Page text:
The philosophy is that you push the power of decision making out to the periphery and away from the center. You give people the room to adapt, based on their experience and expertise. All you ask is that they talk to one another and take responsibility. That is what works. (Location 910)

Can be boiled down to a good tweet:

Make checklists for all the “simple stuff” you have to do so as an expert so it gets done every time. So that you can focus on the things that actually require your expertise.

Bad checklists are vague and imprecise. They are too long; they are hard to use; they are impractical. They are made by desk jockeys with no awareness of the situations in which they are to be deployed. They treat the people using the tools as dumb and try to spell out every single step. They turn people’s brains off rather than turn them on.

Good checklists, on the other hand, are precise. They are efficient, to the point, and easy to use even in the most difficult situations. They do not try to spell out everything—a checklist cannot fly a plane. Instead, they provide reminders of only the most critical and important steps—the ones that even the highly skilled professionals using them could miss. Good checklists are, above all, practical.

You must decide whether you want a DOCONFIRM checklist or a READ-DO checklist. With a DO-CONFIRM checklist, he said, team members perform their jobs from memory and experience, often separately. But then they stop. They pause to run the checklist and confirm that everything that was supposed to be done was done. With a READ-DO checklist, on the other hand, people carry out the tasks as they check them off—it’s more like a recipe.

  • Note: Dorsata should aim to be a Do Confirm Checklist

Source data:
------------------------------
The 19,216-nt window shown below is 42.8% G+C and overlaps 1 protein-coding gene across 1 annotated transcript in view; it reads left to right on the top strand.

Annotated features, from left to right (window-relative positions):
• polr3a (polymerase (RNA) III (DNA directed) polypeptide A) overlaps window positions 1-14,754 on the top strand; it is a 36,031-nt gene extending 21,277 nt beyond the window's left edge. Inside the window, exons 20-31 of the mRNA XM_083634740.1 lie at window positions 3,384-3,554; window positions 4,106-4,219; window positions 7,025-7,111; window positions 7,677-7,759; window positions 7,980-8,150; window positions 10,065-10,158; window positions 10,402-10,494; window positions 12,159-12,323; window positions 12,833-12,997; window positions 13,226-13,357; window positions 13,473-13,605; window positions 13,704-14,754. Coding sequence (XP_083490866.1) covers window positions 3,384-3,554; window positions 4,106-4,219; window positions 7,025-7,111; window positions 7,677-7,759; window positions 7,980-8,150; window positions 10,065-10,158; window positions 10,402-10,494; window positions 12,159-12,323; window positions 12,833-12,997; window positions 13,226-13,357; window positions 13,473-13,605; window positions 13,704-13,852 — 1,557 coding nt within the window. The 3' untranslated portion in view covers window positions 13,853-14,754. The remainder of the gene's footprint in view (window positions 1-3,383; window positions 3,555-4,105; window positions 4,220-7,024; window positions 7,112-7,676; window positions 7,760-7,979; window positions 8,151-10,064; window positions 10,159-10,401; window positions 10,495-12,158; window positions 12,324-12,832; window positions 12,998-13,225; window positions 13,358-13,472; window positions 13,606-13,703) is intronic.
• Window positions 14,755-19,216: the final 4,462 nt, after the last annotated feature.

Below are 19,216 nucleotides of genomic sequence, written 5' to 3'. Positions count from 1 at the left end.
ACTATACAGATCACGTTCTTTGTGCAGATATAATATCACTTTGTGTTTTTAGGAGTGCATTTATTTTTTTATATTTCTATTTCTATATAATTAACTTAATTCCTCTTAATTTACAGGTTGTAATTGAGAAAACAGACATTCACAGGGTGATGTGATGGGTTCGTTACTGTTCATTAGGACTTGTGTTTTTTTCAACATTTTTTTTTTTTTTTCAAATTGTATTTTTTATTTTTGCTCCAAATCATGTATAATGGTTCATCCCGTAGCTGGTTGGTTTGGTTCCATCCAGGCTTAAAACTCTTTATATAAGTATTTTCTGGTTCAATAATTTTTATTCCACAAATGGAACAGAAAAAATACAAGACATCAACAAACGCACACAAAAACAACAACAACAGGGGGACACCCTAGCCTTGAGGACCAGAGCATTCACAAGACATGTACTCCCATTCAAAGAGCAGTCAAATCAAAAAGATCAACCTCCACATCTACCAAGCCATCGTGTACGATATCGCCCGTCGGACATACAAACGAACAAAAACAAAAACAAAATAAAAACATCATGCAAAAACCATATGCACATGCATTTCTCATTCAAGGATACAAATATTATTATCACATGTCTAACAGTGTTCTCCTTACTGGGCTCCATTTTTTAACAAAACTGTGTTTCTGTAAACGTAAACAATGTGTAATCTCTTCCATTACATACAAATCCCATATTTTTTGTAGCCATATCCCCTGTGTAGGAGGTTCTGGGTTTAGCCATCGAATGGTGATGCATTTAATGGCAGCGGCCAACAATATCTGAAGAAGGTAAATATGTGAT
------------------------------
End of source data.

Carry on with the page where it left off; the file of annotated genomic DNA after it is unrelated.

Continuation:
The wording should be simple and exact, Boorman went on, and use the familiar language of the profession. Even the look of the checklist matters. Ideally, it should fit on one page. It should be free of clutter and unnecessary colors. It should use both uppercase and lowercase text for ease of reading. (He went so far as to recommend using a sans serif type like Helvetica.)

  • Note: We’re checking out so far.

Just ticking boxes is not the ultimate goal here. Embracing a culture of teamwork, discipline, and a shared standard is.

  • Note: We enable discipline & teamwork and a shared intention.

Checklists not only ensure disciplined completion of essential steps in any process, no matter how complicated, they can efficiently guide you through those steps.

Checklists establish a higher standard of baseline performance.

Checklists seem to provide protection against such failures. They remind us of the minimum necessary steps and make them explicit. They not only offer the possibility of verification but also instill a kind of discipline of higher performance.‘

Checklists seem able to defend anyone, even the experienced, against failure in many more tasks than we realized.